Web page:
Ofwat allows retailers to raise prices from April
Retailers can recover a portion of excess bad debt by temporarily increasing prices from April 2022, according to an Ofwat statement.
The regulator confirmed its view that levels of bad debt costs across the business retail market are exceeding 2% of non-household revenue, thereby allowing "a temporary increase" in the maximum prices. Adjustments to price caps will apply for a minimum of two years to reduce the step changes in price that customers might experience.
Measures introduced since March 2020 to contain the spread of Covid-19 could lead to retailers facing higher levels of customer bad debt. Retailers’ abilities to respond to this are expected to be constrained by Ofwat strengthening protections for non-household customers during Covid-19 and the presence of price caps.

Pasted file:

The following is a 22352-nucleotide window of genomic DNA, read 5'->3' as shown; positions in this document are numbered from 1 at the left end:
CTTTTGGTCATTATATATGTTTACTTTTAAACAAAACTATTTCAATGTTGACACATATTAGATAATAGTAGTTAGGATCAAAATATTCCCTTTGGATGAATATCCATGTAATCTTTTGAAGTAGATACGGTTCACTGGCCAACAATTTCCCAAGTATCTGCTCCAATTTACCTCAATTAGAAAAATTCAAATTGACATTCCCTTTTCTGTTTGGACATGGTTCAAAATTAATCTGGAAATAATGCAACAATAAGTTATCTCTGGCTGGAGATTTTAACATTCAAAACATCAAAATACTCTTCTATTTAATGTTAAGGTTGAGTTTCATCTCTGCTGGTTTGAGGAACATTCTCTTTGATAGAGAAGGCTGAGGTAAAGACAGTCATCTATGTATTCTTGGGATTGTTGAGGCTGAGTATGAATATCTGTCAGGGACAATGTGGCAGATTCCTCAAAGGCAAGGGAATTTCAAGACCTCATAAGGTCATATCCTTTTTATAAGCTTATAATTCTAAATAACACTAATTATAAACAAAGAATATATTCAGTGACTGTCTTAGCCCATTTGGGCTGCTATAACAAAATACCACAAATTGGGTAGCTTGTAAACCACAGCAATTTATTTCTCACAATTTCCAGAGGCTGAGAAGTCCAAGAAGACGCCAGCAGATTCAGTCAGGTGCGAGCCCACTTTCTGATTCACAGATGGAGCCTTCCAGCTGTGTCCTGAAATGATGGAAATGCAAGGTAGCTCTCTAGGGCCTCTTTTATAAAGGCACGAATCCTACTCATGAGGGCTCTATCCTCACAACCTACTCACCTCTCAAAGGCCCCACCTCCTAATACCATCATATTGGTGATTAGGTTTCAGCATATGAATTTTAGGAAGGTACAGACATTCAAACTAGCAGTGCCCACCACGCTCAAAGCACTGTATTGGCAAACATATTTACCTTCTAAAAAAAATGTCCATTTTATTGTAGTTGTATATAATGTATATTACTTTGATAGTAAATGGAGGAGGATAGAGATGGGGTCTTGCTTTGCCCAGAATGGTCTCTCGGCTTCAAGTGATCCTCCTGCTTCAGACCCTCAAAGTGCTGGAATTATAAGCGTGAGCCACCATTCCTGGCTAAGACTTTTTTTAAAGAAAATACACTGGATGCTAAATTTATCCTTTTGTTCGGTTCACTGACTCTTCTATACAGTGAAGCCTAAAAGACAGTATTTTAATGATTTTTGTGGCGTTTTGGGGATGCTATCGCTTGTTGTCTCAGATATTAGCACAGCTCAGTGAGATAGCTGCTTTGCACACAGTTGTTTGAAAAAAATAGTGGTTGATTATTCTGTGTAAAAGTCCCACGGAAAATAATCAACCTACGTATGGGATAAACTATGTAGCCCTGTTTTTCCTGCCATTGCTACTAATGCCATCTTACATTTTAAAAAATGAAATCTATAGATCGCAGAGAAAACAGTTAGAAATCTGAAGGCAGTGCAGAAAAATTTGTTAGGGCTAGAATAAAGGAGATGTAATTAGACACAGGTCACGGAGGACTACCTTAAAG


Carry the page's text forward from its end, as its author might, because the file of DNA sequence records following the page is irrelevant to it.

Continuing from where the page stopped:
In April last year, Ofwat committed to provide additional regulatory protection if bad debt costs across the market exceeded 2% of non-household revenue.
Georgina Mills, Business Retail Market Director at Ofwat said: “These decisions aim to protect the interests of non-household customers in the short and longer term, including from the risk of systemic Retailer failure as the business retail market continues to feel the impacts of COVID-19. By implementing market-wide adjustments to price caps, we aim to minimise any additional costs for customers in the shorter term by promoting efficiency and supporting competition.”
There are also three areas where Ofwat has not reached definitive conclusions and is seeking further evidence and views from stakeholders:
- Pooling excess bad debt costs – Ofwat proposes that the recovery of excess bad debt costs is pooled across all non-household customers, via a uniform uplift to price caps.
- Keeping open the option of not pursuing a true up – For example if outturn bad debt costs are not materially higher than the 2% threshold.
- Undertaking the true up – If a 'true up' is required, Ofwat has set out how it expects this to work in practice.
Further consultation on the proposed adjustments to REC price caps can be expected by December.